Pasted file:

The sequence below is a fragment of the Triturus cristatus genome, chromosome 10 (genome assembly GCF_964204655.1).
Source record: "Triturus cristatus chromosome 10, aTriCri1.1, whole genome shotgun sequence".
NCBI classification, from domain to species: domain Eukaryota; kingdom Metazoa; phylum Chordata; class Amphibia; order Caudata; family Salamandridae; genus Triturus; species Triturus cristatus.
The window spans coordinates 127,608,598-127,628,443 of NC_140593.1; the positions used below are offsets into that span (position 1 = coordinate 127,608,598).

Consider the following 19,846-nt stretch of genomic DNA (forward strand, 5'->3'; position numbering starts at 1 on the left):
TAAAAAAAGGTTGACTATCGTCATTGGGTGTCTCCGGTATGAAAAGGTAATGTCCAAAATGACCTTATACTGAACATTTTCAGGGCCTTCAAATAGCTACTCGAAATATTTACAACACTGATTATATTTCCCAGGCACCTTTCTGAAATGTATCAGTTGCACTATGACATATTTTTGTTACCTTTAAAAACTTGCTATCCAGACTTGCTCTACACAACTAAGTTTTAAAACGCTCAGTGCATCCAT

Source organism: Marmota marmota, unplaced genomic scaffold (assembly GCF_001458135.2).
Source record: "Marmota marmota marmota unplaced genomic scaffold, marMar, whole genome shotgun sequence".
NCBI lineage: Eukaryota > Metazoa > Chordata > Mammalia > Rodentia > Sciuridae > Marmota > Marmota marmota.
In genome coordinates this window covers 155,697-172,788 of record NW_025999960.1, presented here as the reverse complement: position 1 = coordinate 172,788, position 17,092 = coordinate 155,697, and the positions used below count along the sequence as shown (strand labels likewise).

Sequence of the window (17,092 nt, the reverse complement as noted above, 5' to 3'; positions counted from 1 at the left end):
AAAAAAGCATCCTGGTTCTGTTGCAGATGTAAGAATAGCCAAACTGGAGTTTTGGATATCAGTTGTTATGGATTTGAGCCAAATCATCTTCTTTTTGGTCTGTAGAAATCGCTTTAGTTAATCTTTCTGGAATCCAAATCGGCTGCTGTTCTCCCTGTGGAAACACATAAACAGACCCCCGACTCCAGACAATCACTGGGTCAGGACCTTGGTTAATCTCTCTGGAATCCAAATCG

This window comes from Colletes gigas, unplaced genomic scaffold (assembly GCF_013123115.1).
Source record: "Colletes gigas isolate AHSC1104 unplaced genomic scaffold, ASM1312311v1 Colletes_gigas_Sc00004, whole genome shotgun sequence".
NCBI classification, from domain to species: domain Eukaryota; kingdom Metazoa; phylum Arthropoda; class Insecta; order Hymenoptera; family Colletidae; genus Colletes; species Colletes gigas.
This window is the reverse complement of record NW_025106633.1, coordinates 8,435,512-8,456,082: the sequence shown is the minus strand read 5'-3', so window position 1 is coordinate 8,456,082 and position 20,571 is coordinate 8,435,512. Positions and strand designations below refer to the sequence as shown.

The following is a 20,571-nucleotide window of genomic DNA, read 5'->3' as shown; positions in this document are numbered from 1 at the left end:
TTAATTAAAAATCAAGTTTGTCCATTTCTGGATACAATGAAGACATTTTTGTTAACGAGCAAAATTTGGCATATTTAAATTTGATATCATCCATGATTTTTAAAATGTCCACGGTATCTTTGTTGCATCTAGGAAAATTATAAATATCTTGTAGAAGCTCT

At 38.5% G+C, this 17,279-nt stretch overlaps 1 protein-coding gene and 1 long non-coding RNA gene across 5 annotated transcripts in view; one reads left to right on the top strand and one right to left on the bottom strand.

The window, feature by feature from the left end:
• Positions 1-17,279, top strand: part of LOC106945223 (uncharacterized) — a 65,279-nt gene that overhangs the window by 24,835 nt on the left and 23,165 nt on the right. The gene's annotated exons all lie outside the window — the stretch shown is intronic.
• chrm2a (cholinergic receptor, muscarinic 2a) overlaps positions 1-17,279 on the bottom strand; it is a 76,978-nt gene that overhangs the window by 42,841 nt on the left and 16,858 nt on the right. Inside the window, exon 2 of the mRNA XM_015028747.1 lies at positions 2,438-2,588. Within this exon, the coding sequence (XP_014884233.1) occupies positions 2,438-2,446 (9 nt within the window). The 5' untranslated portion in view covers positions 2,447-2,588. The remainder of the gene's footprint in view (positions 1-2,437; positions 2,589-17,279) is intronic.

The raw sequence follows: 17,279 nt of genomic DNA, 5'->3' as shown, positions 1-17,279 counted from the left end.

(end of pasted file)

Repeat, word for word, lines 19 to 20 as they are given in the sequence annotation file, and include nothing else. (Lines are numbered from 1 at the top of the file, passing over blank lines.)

At 38.5% G+C, this 17,279-nt stretch overlaps 1 protein-coding gene and 1 long non-coding RNA gene across 5 annotated transcripts in view; one reads left to right on the top strand and one right to left on the bottom strand.

The window, feature by feature from the left end: